Government should reveal company car benefit-in-kind tax rates on ultra-low emission vehicles (ULEVs) until 2028/29 to enable long-term fleet planning, while also recognising vehicle lifecycles and product availability, according to ACFO.
The UK’s premier fleet decision-makers’ organisation in responding to the government’s consultation on the design of benefit-in-kind tax bands for ULEVs from 2020/21 onwards, has called for a long-term plan and recommended eight years.
ACFO has also called for benefit-in-kind tax bands for ULEVs - currently recognised by the government as cars with carbon dioxide (CO2) emissions of 75g/km and below - to:
Company car benefit-in-kind tax rates to the end of 2019/20 are already published, but the government is seeking views on the shape of the regime from 2020/21 in its consultation document - ‘Company Car Tax for Ultra-Low Emission Cars’.
ACFO says in shaping the new regime, the government must take into account next year’s introduction of the World Harmonised Light Vehicle Test Procedure designed to reflect real-world driving MPG and emissions which is expected to impact on existing new car figures. As a result, it is anticipated that fewer cars will meet the current 75g/km threshold to be classed as ULEVs.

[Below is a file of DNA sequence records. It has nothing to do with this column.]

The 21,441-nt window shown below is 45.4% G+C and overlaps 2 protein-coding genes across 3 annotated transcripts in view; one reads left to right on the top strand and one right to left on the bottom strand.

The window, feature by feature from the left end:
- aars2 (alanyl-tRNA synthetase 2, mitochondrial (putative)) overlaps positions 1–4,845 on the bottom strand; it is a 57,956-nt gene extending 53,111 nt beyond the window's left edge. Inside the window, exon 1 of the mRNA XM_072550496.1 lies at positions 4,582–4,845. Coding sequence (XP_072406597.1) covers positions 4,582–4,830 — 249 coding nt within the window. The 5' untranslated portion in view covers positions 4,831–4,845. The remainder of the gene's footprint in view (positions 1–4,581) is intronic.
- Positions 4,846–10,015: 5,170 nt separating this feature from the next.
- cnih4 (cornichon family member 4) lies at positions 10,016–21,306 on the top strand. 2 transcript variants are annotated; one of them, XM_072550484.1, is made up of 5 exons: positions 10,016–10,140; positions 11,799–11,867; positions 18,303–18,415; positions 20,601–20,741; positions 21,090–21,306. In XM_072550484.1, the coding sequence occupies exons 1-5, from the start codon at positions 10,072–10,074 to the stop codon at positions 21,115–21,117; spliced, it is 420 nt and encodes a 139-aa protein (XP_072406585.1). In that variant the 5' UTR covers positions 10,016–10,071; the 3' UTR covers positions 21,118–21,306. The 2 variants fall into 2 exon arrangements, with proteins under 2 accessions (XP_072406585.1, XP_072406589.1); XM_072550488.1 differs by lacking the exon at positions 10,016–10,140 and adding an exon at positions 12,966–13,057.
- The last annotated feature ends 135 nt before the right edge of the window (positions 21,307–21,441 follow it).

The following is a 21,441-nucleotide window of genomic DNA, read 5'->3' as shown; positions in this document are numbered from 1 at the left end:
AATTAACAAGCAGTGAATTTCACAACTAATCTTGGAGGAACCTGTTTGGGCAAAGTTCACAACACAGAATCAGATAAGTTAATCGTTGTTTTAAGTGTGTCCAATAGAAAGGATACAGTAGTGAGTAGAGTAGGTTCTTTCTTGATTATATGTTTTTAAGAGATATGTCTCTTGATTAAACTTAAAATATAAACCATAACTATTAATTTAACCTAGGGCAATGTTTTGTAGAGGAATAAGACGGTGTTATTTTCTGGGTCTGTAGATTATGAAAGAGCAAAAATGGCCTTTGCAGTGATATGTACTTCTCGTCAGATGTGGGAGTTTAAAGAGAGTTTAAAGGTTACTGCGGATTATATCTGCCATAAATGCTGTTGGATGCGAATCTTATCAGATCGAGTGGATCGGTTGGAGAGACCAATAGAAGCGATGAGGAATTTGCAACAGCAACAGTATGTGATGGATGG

The organisation also says the government should give thought to including other emissions, such as nitrogen oxide (NOx), in any new system and not only CO2 to help further air quality improvements
ACFO has also suggested that recognition could be given to the variance between different fuel types powering cars - petrol diesel, hybrid, plug-in hybrid, extended-range electric vehicles, pure electric and hydrogen - to recognise “the very different real world emissions that exist”.
Despite those suggestions, ACFO deputy chairman Caroline Sandall said: “The existing company car benefit-in-kind tax regime, which has been in place since 2002, is easy to administer and straight-forward to understand for companies and employees alike. Therefore, ACFO would encourage a similarly simple band structure that is both fair and transparent for ULEVs from 2020/21.
Critically, ACFO believes that in order to continue to reduce emissions from vehicles and improve air quality, ongoing support through the tax system is required for ULEVs.
“The breadth of product in the lowest emission tax bands has historically been limited and, whilst improving, a firm incentive-based long-term tax plan is required to ensure vehicle manufacturers produce ULEVs across a wide range of new car sectors and thus demand rises,” said Ms Sandall.
“Long-term planning is essential to motor manufacturers and fleets and it is only fair to company car drivers that they select vehicles in the full knowledge of what their tax bills will be for the full lifecycle of a vehicle. Currently tax levels are known for four years, but ACFO believes that is not long enough which is why we have called for eight years.”